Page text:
A group of Oregon’s top state regulators and appointed officials met with U.S. Attorney Billy Williams last month in an effort to defend the state’s medical and recreational cannabis industry. The group discussed black market cannabis, the threat of a federal crackdown in legal weed states, and the millions in tax revenue brought to Oregon agencies from taxing marijuana.
According to the Oregonian, Williams requested the meeting after reading a report from the Oregon State Police that claimed the Evergreen State was a main source for black market cannabis being sold out of state. That report was unfinished when released and has still yet to be completed, but that didn’t stop officials from Governor Kate Brown’s office from meeting with Williams and sticking up for Oregon’s voter-approved legal weed lifestyle.
The presentation was spearheaded by Jeffrey Rhoades, Governor Brown's marijuana policy adviser, and backed up by Oregon State Police Superintendent Travis Hampton, a representative of the Oregon Attorney General's Office, and the Oregon Liquor Control Commission executive director.
Defending Oregon’s legal weed industry, Rhoades talked about the state’s seed-to-sale tracking system, required laboratory testing and security measures created to keep Oregon’s cannabis in-state and in compliance with the Obama-era Cole Memorandum, the loose guidelines issued in 2013 that allows legal weed states to operate without federal intervention.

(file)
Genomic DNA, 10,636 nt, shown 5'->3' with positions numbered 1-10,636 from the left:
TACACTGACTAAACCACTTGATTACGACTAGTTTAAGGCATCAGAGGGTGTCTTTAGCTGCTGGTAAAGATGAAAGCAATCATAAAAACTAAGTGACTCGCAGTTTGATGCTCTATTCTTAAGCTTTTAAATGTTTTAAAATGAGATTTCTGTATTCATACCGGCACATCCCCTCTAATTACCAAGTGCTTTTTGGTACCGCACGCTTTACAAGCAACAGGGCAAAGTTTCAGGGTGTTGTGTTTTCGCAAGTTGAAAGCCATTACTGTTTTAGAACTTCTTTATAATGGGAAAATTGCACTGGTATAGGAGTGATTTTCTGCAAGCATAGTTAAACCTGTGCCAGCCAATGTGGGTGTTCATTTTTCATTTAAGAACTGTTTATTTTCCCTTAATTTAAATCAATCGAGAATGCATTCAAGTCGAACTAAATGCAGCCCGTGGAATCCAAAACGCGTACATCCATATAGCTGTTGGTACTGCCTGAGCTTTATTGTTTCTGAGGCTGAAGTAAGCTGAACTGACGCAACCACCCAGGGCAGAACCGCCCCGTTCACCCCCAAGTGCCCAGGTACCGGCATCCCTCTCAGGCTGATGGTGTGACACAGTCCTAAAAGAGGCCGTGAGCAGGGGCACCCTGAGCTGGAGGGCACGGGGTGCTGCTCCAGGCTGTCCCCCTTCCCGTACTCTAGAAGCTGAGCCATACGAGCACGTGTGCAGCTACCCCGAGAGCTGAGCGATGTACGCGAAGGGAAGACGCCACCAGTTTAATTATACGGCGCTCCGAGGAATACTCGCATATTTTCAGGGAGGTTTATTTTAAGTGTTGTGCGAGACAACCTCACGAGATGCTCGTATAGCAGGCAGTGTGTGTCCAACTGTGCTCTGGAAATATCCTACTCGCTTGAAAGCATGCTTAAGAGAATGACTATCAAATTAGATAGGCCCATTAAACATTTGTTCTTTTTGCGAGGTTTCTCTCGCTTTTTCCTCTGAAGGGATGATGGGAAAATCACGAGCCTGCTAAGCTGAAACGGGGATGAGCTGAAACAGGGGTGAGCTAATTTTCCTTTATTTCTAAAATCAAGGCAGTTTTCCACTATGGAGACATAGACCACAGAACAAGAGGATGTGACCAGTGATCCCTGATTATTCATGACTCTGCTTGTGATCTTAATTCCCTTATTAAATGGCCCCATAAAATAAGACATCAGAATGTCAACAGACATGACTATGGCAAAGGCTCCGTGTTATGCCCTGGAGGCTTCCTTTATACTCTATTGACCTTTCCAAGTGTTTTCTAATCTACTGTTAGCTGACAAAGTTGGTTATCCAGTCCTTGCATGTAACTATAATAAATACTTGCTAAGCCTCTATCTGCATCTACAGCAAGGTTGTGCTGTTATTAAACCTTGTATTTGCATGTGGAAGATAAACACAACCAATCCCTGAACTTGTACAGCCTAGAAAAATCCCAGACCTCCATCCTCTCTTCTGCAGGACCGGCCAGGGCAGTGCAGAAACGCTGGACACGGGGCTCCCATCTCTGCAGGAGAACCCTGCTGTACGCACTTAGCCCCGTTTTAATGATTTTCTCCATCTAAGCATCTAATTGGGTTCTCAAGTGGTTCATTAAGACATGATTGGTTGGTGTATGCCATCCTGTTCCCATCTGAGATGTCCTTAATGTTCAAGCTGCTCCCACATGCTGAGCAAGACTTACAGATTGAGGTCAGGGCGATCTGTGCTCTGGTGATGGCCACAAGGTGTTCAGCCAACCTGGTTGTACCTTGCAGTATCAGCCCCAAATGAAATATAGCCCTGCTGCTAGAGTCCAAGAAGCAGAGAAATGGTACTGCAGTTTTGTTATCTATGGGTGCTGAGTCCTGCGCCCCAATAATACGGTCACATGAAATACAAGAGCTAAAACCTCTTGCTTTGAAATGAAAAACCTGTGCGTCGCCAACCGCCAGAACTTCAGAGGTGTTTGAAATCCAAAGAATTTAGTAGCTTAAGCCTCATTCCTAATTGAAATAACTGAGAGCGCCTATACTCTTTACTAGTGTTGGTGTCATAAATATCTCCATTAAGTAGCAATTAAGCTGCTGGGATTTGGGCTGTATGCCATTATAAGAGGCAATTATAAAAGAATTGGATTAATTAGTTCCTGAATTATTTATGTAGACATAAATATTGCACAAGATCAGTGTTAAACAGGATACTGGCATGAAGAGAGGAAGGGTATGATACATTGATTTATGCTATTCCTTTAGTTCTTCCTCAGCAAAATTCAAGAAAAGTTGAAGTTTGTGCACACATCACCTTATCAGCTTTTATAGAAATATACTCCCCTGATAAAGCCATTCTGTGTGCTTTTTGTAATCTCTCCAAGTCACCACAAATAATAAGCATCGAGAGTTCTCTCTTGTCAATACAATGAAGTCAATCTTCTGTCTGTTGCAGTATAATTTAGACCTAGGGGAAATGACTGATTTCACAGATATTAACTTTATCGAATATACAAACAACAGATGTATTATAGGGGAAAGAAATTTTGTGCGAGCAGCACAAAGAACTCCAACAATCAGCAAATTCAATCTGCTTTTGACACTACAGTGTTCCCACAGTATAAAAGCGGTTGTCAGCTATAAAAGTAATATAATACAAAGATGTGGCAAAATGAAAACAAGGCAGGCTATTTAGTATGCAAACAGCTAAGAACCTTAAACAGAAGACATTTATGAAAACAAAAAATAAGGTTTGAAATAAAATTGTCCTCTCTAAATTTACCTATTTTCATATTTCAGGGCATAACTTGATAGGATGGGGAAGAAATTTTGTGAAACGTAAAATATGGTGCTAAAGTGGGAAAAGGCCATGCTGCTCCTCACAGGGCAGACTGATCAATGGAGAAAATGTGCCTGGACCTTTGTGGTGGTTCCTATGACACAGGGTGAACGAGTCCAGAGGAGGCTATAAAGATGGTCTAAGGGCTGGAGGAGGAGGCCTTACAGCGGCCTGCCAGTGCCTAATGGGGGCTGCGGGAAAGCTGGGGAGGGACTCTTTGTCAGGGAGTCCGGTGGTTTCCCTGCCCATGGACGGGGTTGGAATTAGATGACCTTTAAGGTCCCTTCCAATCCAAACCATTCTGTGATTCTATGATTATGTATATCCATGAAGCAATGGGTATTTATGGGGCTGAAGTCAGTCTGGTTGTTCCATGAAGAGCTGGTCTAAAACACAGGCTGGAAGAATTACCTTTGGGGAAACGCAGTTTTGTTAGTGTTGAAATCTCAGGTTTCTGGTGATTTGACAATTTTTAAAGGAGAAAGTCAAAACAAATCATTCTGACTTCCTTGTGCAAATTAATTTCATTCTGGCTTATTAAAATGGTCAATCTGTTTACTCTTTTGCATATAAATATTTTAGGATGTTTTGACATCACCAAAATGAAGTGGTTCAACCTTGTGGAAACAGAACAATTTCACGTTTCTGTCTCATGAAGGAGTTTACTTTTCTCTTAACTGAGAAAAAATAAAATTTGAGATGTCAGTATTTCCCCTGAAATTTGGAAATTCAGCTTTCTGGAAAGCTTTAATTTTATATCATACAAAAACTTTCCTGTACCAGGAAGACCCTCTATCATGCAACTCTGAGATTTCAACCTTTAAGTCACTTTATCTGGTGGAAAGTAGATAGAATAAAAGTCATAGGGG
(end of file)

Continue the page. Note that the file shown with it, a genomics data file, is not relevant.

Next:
Of course, things have changed with Trump in the White House and Jeff Sessions running the Attorney General’s office, and Williams’ request to meet with Oregon cannabis officials falls directly in-line with Sessions’ threats to enforce federal prohibition in states with recreational legalization.
"Overproduction is definitely concerning and the violation of the state and federal law, diverting it to other areas of the country is very concerning and we are looking at it," Williams said.
Still, Rhoades and the rest of Oregon’s regulators stuck to their guns and celebrated the more than $60 million in tax revenue garnered from legal weed, and the 12,000 jobs created by the cannabis industry.
Black market cannabis is still an ongoing issue in most legal weed states, but with the prohibition preferred by Sessions, every single cannabis transaction is a black market sale, with no tax revenue, tourism dollars or employment benefits. Let’s hope Williams and the rest of the country’s federal prosecutors can see their way clearly past Sessions’ unfounded bias.